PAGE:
I've noticed that for every natural number $n\in\mathbb{N}$, there is a finite Heyting algebra with cardinality $C(n)$, where $C(n)$ is the $n$th Catalan number, $$1,1,2,5,14,42,132,\ldots$$ I'm looking for a reference, if this fact is known (to be known).

Below I will explain where the Heyting algebra structure comes from, in case it helps. When $n=0$ or $n=1$, we have $C(n)=1$, and there is a unique Heyting algebra structure on a set with one element, so suppose $n\geq 2$.

For any $m\in\mathbb{N}$, let $[m]:=\{0,1,\ldots,m\}$ and for any $0\leq a\leq b\leq m$, write $[a,b]$ for the subinterval $\{a,a+1,\ldots,b\}\subseteq[m]$. These subintervals form a poset, which we consider as a topological space with the Alexandrov topology: points are subintervals $[a,b]$ and open sets are down-closed subsets. Write $\Omega[m]$ for the poset of open sets in this space, so it has the structure of a Heyting algebra. It remains to show that the cardinality of $\Omega[m]$ is $C(m+2)$.

It is well-known that the Catalan number $C(n)$ counts the Dyck paths of length $2n$. These are paths in a triangle of dots (see below for $n=5$), starting at the southwest point, ending at the northeast point, where each edge in the path moves one unit either northward or eastward.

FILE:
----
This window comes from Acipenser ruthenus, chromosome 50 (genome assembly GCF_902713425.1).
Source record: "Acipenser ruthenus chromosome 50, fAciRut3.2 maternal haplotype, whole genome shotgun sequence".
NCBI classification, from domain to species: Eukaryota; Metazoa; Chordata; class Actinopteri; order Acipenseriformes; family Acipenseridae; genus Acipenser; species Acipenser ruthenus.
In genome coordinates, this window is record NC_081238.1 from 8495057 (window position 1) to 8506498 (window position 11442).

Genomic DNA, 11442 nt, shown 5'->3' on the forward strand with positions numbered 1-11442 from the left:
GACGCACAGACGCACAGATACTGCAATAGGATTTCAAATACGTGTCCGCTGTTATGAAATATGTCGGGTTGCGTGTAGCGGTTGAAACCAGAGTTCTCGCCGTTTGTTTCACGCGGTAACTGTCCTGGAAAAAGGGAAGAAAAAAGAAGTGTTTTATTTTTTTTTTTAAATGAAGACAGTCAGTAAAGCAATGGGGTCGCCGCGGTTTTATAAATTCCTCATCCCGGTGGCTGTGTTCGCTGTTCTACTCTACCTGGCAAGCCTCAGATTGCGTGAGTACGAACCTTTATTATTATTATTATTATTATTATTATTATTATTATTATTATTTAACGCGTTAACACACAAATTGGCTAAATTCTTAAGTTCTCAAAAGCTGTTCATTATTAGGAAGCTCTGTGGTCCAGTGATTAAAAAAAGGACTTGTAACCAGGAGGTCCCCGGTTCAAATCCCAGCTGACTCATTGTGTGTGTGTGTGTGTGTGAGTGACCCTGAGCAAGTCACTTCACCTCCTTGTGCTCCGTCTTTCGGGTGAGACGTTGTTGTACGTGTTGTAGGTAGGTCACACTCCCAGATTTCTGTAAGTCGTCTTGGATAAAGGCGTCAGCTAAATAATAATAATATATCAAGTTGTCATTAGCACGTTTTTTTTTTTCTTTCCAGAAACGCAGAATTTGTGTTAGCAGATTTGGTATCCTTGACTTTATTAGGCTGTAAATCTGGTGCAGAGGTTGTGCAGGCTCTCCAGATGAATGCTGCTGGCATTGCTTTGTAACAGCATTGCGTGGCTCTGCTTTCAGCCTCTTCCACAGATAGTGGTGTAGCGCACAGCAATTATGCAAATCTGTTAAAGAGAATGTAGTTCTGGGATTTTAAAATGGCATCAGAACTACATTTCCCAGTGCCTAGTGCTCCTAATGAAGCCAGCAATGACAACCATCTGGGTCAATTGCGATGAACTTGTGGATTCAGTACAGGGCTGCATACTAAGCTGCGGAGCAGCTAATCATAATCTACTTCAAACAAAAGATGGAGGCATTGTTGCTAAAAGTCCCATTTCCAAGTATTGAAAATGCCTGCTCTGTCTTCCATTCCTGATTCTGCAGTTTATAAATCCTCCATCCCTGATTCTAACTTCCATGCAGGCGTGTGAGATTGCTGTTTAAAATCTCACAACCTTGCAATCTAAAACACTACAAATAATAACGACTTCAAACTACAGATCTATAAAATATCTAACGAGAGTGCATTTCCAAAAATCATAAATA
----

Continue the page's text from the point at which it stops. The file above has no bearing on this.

Position the elments of $[m]$ in the $(m+2)$-triangle, as shown here in the case $m=3$: $$ \begin{array}{ccccccccccc} \bullet&&\bullet&&\bullet&&\bullet&&\bullet&&\bullet\\ &&&&&&&3\\ \bullet&&\bullet&&\bullet&&\bullet&&\bullet\\ &&&&&2\\ \bullet&&\bullet&&\bullet&&\bullet\\ &&&1\\ \bullet&&\bullet&&\bullet\\ &0\\ \bullet&&\bullet\\ \\ \bullet\\\\ \end{array} $$ In this setup, a Dyck path $p$ of length $m+2$ can be identified with a downclosed subset, $S(p)\in\Omega[m]$. For example, the Dyck path $p_0$ shown below $$ \begin{array}{ccccccccccc} \bullet&&\bullet&&\bullet&&\bullet&-&\bullet&-&\bullet\\ &&&&&&|&3\\ \bullet&&\bullet&-&\bullet&-&\bullet&&\bullet\\ &&|&&&2\\ \bullet&&\bullet&&\bullet&&\bullet\\ &&|&1\\ \bullet&&\bullet&&\bullet\\ &0&|\\ \bullet&-&\bullet\\ |\\ \bullet\\\\ \end{array} $$ represents the set $S(p_0)=\mathord{\downarrow}[1,2]\cup\mathord{\downarrow}[3]$.

In fact, all these Heyting algebras $\Omega[m]$ fit together in a single topos, as we now explain. Consider the additive monoid of natural numbers as a category $BN$ with one object. Let $\mathbf{Int}:=\mathrm{Tw}(BN)$ be the twisted arrow category, and consider the presheaf topos $\mathrm{Psh}(\mathbf{Int})$. The subobject classifier for this topos is a functor $$\Omega'\colon\mathbf{Int}^\mathrm{op}\to\mathbf{Set}.$$ so for each object $n\in\mathbb{N}=\mathrm{Ob}(\mathbf{Int})$, we have a set $\Omega'(n)$. Moreover this set carries the structure of a Heyting algebra. Finally, $\Omega'(n)$ has a well-known description in terms of sieves, i.e. subfunctors of the representable functor $\mathbf{Int}(-,n)$. Unwrapping the definition, these are exactly the open sets of $[n]$. In other words, we have a bijection $\Omega'(n)\cong\Omega[n]$.